Visiting an aquarium just a few miles from some of Maui's spectacular snorkeling and diving spots might seem like going to the Super Bowl but watching the...
MA’ALAEA, Maui Visiting an aquarium just a few miles from some of Maui’s spectacular snorkeling and diving spots might seem like going to the Super Bowl but watching the game on a portable TV.
After all, Hawaii’s breathtaking fish, corals, sponges and sea mammals are literally within reach of even novice snorkelers and scuba divers at places such as Ahihi-Kina’u Natural Area Preserve in south Maui and at Molokini Island, a crescent-shaped islet off the coast.
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But the ambitious Maui Ocean Center, which opened in 1998 in Ma’alaea on the island’s southwest side, has some oceanic secrets stashed around its sprawling acreage that make a visit worthwhile for even the most dedicated scuba buff.
Outdoors on the inviting plaza overlooking the port of Ma’alaea, there is a “petting zoo” where children are encouraged to (gently) touch sea anemones, starfish and other critters. Nearby is a turtle pond, where green sea turtles, Hawaii’s most common turtle, can be seen on the water’s surface from above or from below by going down a short staircase and peering into the side of the pool. The turtles are curious about visitors and aren’t shy about coming right up to viewers.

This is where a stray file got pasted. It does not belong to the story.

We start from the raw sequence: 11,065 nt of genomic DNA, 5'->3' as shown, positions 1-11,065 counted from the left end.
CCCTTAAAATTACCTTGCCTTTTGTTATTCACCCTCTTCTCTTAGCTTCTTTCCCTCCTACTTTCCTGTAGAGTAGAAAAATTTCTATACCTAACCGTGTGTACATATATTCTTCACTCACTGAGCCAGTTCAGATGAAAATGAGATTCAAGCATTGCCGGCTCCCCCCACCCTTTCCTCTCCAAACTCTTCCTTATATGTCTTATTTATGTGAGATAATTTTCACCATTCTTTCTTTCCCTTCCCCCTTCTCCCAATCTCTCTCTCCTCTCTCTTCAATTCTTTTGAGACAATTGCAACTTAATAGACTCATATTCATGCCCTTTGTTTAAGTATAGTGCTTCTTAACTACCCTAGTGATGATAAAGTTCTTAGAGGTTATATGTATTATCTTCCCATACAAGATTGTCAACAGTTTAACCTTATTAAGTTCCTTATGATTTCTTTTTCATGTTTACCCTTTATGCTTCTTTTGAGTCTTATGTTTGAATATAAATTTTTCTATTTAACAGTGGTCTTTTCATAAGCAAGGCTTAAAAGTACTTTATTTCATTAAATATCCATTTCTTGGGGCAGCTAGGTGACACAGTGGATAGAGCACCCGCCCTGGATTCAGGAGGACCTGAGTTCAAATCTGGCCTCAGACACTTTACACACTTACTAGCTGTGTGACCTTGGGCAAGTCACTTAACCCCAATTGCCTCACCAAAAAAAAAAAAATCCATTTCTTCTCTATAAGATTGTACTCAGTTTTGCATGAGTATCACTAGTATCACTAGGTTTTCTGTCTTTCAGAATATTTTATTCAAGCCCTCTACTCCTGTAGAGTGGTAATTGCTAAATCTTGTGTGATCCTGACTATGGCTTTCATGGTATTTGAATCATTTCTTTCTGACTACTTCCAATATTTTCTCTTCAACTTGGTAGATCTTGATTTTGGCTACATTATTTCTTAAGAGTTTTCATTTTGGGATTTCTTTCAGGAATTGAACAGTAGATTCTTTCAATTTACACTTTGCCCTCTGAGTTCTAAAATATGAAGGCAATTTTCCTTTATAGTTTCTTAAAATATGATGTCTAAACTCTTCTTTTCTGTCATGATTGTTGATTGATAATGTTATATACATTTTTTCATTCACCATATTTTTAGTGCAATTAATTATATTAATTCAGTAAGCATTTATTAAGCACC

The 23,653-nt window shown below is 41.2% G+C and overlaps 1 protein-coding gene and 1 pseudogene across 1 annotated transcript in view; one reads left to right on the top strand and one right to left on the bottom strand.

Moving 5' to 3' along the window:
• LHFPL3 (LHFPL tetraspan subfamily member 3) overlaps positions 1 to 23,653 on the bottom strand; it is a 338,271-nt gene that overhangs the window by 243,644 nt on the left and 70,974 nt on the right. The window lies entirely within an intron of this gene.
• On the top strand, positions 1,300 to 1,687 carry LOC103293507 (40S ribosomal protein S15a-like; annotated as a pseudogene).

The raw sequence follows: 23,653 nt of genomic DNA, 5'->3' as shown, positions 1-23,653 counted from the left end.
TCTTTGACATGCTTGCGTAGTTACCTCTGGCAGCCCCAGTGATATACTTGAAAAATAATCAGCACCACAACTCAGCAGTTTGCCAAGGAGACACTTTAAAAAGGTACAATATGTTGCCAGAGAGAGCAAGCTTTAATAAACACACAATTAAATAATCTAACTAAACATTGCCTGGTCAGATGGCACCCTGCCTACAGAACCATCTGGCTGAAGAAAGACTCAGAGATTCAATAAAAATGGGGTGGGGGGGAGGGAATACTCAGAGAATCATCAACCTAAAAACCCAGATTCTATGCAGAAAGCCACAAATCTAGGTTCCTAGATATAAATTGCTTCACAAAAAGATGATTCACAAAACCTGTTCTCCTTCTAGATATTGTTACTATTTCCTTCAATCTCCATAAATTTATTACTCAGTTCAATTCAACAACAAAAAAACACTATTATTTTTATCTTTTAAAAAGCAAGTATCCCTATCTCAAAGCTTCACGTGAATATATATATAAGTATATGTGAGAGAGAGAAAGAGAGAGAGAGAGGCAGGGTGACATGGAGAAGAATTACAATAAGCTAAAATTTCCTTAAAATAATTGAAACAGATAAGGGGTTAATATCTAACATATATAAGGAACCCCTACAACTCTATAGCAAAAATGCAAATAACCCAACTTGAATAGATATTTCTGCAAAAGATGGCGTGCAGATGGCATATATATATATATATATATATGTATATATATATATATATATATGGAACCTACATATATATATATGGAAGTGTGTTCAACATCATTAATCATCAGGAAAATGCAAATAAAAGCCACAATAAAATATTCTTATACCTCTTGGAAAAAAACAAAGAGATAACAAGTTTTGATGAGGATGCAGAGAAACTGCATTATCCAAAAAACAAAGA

Across the plaza is Stingray Cove, where wide, sleek stingrays and eagle rays glide by. The pool is shaded to protect the sensitive eyes of the rays, and it is a treat to see them so close to the surface.
The exhibits continue indoors with a mediocre whale exhibit that includes recordings of whale calls; a video game involving identifying breaching whales; and other activities far less compelling than seeing the live creatures that frequent Hawaiian waters.
Luckily, on the other end of the building is the Open Ocean display, the highlight of the aquarium. More than 2,000 varieties of fish, sharks and coral (the coral collection is the largest in the United States ) are displayed, some in small window-tanks and some in a 750,000-gallon saltwater aquarium through which a 50-foot acrylic tunnel allows visitors to wander at, and below, fish level.
Highlights include butterfly fishes, moray eels, unicorn fish, blacktip sharks and night creatures such as lobsters, squirrelfish and hawkfishes.
One quirk of the Maui Ocean Center: Travelers should be aware that, unlike the Oregon Coast Aquarium in Newport or the Monterey Bay Aquarium in California, it is run by a for-profit company, Coral World International, which manufactures underwater viewing systems. The entrance fee, accordingly, is steep: $19 per adult, or almost twice what the Newport aquarium charges. If you want to rent the audio guides and have lunch at the Seascape Restaurant (our lunch for two cost $43, including drinks), the excursion can really add up.
Plan to spend at least two hours at the aquarium, and don’t hesitate to mosey back toward the outdoor pools once you’ve toured the indoors. We found the turtles, for example, to be much livelier a little later in the day. The center encourages long visits in the gift shop, which is admittedly impressive, but the sea creatures are far more fascinating and not nearly as pricey.
Anne Hurley: (206) 515-5060; firstname.lastname@example.org.